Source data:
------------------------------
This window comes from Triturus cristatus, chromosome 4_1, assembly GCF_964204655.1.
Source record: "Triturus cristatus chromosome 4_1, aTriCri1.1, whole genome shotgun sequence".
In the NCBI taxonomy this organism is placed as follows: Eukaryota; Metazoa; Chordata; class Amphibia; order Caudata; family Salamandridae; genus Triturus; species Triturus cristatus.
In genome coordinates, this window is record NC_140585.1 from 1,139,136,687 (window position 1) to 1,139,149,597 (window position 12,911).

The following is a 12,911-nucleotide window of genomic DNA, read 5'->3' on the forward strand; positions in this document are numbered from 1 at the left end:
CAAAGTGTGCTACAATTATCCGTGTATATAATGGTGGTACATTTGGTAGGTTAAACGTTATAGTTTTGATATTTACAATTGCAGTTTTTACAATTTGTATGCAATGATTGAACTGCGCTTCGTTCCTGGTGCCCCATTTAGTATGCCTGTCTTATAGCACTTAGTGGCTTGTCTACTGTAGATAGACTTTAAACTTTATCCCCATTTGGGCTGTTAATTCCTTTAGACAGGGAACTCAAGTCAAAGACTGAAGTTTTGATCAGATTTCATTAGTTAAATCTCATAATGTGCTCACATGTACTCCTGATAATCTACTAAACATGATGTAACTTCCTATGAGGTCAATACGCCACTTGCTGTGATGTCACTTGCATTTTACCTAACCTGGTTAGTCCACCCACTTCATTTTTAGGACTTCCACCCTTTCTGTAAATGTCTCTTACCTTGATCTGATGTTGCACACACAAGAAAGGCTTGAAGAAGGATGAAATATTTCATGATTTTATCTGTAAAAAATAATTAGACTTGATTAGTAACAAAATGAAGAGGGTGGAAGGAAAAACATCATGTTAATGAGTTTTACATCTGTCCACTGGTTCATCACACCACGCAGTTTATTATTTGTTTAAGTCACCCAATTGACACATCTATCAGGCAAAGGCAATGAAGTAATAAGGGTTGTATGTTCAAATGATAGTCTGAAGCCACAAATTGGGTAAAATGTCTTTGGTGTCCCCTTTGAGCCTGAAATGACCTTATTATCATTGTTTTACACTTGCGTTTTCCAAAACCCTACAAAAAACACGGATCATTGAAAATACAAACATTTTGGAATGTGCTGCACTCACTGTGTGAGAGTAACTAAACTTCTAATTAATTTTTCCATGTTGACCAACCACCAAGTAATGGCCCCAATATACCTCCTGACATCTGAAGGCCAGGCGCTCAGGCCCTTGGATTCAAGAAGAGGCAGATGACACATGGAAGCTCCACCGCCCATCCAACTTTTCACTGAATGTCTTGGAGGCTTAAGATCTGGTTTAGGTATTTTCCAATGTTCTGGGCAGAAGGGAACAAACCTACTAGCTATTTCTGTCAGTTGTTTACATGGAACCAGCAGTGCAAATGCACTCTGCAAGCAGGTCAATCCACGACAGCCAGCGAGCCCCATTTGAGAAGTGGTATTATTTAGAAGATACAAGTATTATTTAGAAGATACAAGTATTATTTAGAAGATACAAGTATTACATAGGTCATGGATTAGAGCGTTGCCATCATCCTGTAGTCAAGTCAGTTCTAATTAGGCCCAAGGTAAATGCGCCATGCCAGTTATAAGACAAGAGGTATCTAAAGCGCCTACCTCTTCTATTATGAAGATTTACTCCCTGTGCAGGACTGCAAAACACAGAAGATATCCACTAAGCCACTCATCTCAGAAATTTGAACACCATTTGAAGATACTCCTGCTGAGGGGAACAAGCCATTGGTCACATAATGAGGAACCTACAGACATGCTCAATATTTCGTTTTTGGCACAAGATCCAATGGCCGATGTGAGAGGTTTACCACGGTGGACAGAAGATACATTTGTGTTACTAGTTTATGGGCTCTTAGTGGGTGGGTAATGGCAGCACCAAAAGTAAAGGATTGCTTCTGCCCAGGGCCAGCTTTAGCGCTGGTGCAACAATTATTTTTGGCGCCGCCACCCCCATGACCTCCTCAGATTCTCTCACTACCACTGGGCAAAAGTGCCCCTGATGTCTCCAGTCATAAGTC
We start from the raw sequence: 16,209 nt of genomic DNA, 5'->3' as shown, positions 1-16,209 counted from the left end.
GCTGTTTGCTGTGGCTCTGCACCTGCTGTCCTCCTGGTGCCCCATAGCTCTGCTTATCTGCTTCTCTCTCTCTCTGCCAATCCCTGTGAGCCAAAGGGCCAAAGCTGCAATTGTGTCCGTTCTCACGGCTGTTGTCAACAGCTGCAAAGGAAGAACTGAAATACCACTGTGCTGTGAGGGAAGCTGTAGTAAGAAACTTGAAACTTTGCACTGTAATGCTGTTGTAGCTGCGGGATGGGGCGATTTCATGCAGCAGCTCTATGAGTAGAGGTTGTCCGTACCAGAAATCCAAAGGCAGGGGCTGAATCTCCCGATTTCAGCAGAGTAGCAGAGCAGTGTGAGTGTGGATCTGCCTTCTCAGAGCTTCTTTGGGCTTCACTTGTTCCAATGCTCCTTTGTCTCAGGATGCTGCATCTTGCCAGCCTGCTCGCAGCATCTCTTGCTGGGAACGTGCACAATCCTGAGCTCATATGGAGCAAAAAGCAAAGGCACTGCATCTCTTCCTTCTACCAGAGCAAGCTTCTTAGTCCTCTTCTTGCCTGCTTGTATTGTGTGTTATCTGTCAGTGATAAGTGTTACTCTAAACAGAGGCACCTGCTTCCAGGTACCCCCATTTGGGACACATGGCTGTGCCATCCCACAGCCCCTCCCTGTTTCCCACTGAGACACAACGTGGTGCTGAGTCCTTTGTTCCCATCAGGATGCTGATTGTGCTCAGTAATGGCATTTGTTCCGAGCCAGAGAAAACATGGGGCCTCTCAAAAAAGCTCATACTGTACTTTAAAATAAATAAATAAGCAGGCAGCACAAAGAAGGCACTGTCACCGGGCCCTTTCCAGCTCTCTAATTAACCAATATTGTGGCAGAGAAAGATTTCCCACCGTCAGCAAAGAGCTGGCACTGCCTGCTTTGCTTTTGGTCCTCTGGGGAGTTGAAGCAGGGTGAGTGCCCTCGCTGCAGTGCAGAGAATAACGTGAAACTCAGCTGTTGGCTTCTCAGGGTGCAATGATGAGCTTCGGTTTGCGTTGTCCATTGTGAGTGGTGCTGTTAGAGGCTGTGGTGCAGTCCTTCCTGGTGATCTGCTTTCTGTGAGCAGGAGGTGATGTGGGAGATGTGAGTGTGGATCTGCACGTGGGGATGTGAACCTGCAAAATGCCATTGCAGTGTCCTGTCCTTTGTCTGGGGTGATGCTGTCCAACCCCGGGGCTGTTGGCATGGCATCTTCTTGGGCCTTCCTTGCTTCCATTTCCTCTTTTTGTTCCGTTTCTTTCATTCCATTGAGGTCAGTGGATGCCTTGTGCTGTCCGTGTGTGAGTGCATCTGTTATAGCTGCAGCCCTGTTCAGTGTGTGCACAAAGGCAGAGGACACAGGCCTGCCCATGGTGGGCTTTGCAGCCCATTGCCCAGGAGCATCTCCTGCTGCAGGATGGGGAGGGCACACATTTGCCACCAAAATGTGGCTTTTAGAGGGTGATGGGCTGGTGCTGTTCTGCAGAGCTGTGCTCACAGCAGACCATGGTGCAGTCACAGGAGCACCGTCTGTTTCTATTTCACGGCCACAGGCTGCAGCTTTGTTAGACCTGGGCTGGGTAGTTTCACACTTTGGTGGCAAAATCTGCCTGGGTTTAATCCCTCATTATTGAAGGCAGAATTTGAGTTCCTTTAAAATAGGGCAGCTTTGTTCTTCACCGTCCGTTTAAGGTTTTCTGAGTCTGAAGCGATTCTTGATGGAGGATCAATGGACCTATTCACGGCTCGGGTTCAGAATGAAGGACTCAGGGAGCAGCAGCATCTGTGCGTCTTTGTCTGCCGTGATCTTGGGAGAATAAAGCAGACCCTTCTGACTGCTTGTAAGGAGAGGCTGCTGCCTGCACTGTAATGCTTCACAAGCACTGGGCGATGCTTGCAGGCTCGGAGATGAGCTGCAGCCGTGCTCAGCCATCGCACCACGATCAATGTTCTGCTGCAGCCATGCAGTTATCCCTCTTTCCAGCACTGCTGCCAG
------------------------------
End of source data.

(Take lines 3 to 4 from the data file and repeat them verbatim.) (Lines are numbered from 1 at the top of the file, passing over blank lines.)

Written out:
In the NCBI taxonomy this organism is placed as follows: Eukaryota; Metazoa; Chordata; class Amphibia; order Caudata; family Salamandridae; genus Triturus; species Triturus cristatus.
In genome coordinates, this window is record NC_140585.1 from 1,139,136,687 (window position 1) to 1,139,149,597 (window position 12,911).